Adam and Eve in Popular Culture
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Publisher: Rowman & Littlefield
Number of Pages: 264
Width: 16.2 cm
Height: 23.8 cm
You don't have to be religious for the story of Adam and Eve to have touched your life. From Voldemort's snake mascot in Harry Potter novels to the "forbidden fruit" apple that puts Snow White to sleep in fairy tales, we are inundated with references to the Garden of Eden in popular culture from an early age. On a deeper level, the story has been used as justification for conflicting viewpoints on issues ranging from nudity to marriage to slavery. Approaching Eden digs much deeper than merely cataloguing entertaining Adam and Eve references in popular culture by exploring how these references are used and how they shape society. Theresa Sanders provides essential historical background from Christian, Jewish, and Muslim perspectives to show the relevance and prominence of Adam and Eve's story in life today.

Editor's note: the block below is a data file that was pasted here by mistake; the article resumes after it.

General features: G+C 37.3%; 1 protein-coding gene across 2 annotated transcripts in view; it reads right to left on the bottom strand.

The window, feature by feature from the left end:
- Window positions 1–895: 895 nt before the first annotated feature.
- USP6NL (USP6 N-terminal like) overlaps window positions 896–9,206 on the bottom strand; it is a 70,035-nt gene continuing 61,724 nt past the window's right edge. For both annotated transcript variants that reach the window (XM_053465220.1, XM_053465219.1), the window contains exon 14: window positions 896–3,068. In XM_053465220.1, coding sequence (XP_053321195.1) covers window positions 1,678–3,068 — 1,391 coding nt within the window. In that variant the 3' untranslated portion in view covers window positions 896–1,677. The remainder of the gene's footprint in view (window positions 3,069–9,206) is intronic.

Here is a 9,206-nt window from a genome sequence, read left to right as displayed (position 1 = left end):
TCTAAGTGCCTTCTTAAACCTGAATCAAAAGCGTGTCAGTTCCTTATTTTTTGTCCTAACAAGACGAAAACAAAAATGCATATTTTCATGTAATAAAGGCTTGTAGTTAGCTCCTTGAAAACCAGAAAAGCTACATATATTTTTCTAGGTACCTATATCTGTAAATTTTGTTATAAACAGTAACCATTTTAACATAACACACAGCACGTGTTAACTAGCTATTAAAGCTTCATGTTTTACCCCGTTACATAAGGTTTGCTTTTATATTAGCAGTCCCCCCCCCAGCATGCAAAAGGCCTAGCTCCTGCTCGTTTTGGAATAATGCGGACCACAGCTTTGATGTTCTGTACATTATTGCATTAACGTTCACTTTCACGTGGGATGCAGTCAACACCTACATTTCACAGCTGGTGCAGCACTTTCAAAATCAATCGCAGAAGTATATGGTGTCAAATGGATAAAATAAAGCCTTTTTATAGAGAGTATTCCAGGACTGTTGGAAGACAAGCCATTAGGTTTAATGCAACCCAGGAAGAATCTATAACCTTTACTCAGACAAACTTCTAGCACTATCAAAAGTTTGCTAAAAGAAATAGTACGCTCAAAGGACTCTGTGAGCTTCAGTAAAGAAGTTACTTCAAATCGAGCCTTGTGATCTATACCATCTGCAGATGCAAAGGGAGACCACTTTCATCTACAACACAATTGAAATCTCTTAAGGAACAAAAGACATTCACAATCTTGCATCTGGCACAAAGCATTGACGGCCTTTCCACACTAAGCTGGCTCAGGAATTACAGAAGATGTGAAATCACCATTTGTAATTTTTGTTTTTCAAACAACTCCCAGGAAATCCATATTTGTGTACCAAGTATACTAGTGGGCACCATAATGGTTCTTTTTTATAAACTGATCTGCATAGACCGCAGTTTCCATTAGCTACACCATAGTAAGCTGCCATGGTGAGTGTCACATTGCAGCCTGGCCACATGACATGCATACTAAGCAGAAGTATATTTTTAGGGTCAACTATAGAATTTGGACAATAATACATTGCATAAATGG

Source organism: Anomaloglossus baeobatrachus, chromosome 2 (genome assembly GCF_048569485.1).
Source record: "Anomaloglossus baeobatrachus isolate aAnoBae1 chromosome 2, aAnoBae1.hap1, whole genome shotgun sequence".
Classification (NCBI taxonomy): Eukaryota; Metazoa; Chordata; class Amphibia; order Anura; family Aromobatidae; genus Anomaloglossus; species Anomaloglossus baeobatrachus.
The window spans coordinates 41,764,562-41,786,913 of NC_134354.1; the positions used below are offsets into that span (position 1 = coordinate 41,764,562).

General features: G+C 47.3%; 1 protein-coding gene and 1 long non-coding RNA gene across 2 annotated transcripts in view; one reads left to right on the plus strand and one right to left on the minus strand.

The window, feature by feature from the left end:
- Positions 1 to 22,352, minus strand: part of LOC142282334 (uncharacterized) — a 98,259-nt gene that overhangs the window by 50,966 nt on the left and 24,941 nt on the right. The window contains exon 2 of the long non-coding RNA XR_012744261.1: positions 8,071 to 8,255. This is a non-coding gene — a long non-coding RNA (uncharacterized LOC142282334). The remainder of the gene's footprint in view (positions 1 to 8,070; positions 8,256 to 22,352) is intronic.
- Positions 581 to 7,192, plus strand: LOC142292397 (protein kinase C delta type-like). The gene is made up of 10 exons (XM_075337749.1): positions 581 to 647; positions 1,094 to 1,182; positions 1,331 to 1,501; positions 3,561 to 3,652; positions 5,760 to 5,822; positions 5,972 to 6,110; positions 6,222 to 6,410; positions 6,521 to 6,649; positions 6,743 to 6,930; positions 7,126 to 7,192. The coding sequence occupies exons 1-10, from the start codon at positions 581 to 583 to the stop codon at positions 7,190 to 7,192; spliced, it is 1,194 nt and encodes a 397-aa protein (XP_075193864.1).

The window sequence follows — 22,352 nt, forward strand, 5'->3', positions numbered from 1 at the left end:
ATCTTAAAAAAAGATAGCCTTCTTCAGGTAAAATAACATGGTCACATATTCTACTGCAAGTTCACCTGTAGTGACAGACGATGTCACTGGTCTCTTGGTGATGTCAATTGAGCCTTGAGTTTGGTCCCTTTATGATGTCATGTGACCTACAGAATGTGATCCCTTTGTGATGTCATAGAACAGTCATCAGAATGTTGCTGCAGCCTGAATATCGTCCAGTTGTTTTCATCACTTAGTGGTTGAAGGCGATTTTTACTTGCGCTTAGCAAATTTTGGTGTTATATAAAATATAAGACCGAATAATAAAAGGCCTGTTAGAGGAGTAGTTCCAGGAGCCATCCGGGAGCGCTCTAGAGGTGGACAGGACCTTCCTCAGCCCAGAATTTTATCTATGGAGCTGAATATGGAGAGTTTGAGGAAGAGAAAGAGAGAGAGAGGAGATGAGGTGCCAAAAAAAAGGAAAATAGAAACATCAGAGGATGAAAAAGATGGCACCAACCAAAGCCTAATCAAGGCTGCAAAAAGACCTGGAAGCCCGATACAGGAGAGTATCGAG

Sanders takes readers through a myriad of sources, ranging from medieval Jewish legends about Lilith to episodes of The Simpsons and movies such as Pleasantville (1998)... Recommended. CHOICE, April 2010 Her study reveals the assumptions we have made about what the story both says and doesn't say. She accomplishes this in articulate fashion that engages, informs, and entertains without being pedantic. Through the lens of modern cultural phenomena she lets us glimpse how the chronicle from the first chapters of Genesis touches our lives in ways we may not even be aware of... Confetti Antiques and Books, February 2010 Her study reveals the assumptions we have made about what the story both says and doesn't say. She accomplishes this in articulate fashion that engages, informs, and entertains without being pedantic. Through the lens of modern cultural phenomena she lets us glimpse how the chronicle from the first chapters of Genesis touches our lives in ways we may not even be aware of. Confetti Antiques and Books, February 2010 Theresa Sanders...has blessed us with a commentary that is scholarly, contemporary, perceptive and often very funny. Approaching Eden traces the 'first sin' through centuries of theological speculation and 80 years of fiction, film and television. National Catholic Reporter Sanders's work is often fascinating and always suggestive in how it illuminates the connections between Gen 2-3 and popular cultural products. Relegere: Studies in Religion and Reception Adam and Eve have become icons, pop stars. Their mythical presence emerges in The Simpsons, New Yorker cartoons, and Beech-Nut baby food advertisements. Approaching Eden is a delightfully serious romp through pop culture's religious unconscious. -- S. Brent Plate, Hamilton College, author, Blasphemy: Art that Offends; managing editor, Material Religion Theresa Sanders' Approaching Eden gives us another adventure in Paradise with her fruitful analysis of the Adam and Eve biblical story within popular film and television. Ranging through drama to science fiction, horror to the Jesus genre and beyond, it is a veritable tree of knowledge. Her interfaith exploration of Genesis is an especially devilish delight. -- Anton Karl Kozlovic, Flinders University, Guest Editor, Australian Religion Studies Review Approaching Eden is without a doubt the most engaging and instructive book that I have read on reflections in popular culture of our foundational mythic text. -- John R. May, Louisiana State University, author of Nourishing Faith through Fiction Approaching Eden is a gift to anyone attempting to bring faith and life closer in a world filled with mediated stories: in this case, tales and images influenced by the Biblical creation narrative of Genesis 1-3. Sanders is fearless in her critical analysis but never cavalier. Her prose is energetic and accessible; her surveys broad and her insights bold. Sanders makes theology a pleasure while enticing the reader to deeper theological scrutiny of accepted widely-held interpretations of Genesis through representations of Adam and Eve from movies to museums. Approaching Eden is an intellectual and spiritual delight. -- Sr. Rose Pacatte, FSP, founding director, Pauline Center for Media Studies; St. Anthony Messenger film and television columnist